Last month’s Circular Ocean conference in Reykjavik was an opportunity to highlight the problem of discarded fishing nets and ropes.
It provided a platform to partners of the Circular Ocean project – from Scotland, Ireland, Greenland and Norway – to share their experiences and potential solutions to the waste it creates.
“An estimated 640,000 tonnes of fishing nets are left in the oceans around the globe every year. It might seem like a small fraction of the 8-12 million tonnes of waste plastics entering the oceans every year, but fishing nets cause a disproportionate amount of damage by continuing their deadly task of catching fish, seals, whales, turtles, damaging ecosystems, being caught in boat propellers and more. Their estimated life if left to their own devices is 600 years,” an EU Policy Lab blog says – the EU Lab ran a session at the event.
The abandoned fishing equipment is often labelled ghost gear. And the central focus of the Circular Ocean project is to inspire creative solutions for transforming it in a way that offers tangible economic benefits to the communities most affected by the problem.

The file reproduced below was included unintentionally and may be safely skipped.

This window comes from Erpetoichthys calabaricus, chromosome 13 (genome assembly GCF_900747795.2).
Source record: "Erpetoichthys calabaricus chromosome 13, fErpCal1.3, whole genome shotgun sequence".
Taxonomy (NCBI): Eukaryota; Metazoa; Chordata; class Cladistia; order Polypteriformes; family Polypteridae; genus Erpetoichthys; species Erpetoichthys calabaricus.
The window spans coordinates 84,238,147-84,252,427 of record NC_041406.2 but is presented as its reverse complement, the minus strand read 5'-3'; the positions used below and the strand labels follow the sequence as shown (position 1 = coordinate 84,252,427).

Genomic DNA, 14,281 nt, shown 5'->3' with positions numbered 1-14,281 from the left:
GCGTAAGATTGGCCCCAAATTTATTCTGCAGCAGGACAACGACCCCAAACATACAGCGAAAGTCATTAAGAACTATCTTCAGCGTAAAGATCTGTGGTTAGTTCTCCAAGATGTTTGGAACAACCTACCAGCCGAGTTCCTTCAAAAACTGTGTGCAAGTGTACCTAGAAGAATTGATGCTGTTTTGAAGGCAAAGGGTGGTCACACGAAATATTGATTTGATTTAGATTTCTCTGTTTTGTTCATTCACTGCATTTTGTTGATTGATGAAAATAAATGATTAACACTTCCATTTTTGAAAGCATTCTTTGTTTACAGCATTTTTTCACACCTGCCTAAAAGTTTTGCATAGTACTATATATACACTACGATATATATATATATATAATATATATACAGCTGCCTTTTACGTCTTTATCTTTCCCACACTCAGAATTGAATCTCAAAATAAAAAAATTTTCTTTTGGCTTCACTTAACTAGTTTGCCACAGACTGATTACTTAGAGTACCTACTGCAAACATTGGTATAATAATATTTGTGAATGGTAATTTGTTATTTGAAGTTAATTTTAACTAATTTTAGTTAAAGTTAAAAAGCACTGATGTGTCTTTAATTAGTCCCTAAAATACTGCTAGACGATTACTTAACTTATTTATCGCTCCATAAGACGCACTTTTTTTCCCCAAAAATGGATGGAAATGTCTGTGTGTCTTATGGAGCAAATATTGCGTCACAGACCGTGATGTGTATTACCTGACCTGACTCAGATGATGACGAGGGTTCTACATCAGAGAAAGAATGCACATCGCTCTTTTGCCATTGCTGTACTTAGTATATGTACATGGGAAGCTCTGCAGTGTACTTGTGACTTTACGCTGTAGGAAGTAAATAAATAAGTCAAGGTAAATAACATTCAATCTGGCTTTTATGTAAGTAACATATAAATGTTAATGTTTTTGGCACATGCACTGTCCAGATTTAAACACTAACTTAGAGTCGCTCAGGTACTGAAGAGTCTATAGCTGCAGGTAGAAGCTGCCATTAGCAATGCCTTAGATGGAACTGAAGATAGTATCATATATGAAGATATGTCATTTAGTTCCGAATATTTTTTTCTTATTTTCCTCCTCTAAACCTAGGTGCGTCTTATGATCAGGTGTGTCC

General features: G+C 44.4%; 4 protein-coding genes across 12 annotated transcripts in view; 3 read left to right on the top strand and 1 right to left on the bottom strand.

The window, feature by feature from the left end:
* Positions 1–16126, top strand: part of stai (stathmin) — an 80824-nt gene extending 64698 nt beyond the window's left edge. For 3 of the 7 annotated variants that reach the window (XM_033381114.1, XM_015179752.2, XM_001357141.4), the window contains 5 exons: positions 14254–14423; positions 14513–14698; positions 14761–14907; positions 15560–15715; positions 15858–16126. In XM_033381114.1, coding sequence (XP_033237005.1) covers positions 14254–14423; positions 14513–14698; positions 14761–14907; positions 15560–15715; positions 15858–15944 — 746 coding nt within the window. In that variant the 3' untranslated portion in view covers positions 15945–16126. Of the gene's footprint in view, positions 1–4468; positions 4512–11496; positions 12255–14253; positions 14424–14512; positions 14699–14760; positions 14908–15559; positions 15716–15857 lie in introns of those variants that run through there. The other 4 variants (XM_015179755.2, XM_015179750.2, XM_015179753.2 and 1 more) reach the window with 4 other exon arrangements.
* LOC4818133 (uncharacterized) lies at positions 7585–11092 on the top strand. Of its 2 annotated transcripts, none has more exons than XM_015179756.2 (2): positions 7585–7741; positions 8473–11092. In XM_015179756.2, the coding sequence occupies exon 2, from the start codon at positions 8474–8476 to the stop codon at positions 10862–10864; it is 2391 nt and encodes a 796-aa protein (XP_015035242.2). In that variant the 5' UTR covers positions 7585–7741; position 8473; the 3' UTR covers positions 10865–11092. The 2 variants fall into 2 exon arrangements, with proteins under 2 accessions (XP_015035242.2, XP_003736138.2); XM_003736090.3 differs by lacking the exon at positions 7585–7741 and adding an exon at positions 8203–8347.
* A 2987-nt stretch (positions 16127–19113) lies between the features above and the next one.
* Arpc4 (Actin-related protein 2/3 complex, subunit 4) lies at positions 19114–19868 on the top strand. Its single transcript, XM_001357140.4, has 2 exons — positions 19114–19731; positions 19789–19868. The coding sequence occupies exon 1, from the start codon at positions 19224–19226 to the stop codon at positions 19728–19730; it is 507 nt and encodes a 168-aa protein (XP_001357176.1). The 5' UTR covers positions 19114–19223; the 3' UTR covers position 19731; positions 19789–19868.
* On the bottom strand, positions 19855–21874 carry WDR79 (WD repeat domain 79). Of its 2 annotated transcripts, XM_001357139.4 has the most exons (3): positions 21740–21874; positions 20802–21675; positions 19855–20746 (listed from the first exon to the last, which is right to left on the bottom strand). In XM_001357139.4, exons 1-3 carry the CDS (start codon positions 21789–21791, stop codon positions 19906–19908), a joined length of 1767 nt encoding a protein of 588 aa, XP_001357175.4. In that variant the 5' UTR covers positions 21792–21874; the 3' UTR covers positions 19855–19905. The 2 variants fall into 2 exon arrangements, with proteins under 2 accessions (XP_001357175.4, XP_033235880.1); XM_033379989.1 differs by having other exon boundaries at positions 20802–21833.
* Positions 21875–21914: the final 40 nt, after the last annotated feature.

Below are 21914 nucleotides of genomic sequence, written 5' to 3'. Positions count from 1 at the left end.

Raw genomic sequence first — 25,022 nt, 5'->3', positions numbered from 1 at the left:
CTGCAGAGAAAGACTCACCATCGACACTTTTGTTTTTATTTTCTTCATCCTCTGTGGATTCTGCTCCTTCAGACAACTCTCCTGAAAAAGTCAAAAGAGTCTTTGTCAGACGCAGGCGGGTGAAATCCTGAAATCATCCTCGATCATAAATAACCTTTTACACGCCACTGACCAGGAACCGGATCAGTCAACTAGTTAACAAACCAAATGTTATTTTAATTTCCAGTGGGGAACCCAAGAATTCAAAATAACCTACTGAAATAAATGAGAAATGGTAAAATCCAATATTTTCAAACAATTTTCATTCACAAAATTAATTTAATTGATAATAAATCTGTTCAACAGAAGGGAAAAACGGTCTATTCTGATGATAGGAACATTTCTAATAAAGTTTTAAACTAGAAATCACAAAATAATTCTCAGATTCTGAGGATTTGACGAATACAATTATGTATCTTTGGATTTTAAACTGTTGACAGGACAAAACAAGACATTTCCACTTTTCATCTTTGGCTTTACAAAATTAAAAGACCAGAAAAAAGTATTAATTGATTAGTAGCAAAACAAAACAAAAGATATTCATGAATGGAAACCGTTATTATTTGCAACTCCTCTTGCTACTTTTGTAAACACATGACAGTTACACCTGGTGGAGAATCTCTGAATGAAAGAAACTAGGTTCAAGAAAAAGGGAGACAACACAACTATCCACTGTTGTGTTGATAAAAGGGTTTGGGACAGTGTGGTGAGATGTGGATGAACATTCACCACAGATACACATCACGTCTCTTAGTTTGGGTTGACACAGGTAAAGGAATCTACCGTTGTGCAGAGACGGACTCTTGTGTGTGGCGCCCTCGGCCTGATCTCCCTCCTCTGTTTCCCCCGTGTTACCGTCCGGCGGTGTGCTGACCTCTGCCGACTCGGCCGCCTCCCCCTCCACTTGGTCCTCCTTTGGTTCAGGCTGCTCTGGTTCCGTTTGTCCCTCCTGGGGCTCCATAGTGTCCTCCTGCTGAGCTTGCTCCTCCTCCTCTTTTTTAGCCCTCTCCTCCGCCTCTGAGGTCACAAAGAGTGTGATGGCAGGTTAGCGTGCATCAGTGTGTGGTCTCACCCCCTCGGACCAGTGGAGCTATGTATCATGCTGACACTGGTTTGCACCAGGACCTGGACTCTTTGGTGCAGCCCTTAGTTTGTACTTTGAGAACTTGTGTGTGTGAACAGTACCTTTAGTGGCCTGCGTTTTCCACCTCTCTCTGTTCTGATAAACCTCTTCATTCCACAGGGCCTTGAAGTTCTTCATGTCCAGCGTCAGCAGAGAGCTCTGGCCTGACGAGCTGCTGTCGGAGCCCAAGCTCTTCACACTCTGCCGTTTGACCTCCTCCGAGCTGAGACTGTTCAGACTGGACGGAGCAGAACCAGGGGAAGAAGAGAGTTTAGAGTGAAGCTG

As well as developing innovative methods to reuse and recycle ghost gear, some have harnessed creativity to shine a light on its destructive nature. One of those is craft and design student Jennifer Jones – watch the video below.
On her ‘ghost gear jumper’, she said: “The jumper is hard, spiky and unpleasant to the touch, while the arms and neck are made into suffocating nets, to signifying the indiscriminate ease with which Ghost Fishing Gear traps wildlife and damages the environment. The ends of the sleeves and neck have been tied into mock nets which are drawn closed.”